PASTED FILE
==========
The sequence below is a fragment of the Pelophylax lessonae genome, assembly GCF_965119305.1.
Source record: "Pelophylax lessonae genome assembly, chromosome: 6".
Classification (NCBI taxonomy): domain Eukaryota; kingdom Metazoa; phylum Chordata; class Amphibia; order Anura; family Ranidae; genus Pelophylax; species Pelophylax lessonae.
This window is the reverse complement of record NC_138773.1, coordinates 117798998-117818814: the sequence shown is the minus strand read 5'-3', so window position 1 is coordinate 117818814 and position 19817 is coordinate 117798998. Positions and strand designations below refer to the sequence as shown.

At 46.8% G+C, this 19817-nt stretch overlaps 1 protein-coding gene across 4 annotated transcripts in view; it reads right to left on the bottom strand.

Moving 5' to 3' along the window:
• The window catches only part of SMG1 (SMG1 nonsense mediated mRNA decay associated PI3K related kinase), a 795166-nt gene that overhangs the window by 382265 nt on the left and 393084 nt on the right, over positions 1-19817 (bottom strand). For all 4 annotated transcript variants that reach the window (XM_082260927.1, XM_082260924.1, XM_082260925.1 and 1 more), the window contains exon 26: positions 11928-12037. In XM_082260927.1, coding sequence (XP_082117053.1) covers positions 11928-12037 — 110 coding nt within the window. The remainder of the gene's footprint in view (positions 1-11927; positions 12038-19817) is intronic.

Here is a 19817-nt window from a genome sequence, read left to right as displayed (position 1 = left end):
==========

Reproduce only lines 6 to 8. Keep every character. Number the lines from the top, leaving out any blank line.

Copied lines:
Moving 5' to 3' along the window:
• The window catches only part of SMG1 (SMG1 nonsense mediated mRNA decay associated PI3K related kinase), a 795166-nt gene that overhangs the window by 382265 nt on the left and 393084 nt on the right, over positions 1-19817 (bottom strand). For all 4 annotated transcript variants that reach the window (XM_082260927.1, XM_082260924.1, XM_082260925.1 and 1 more), the window contains exon 26: positions 11928-12037. In XM_082260927.1, coding sequence (XP_082117053.1) covers positions 11928-12037 — 110 coding nt within the window. The remainder of the gene's footprint in view (positions 1-11927; positions 12038-19817) is intronic.

Here is a 19817-nt window from a genome sequence, read left to right as displayed (position 1 = left end):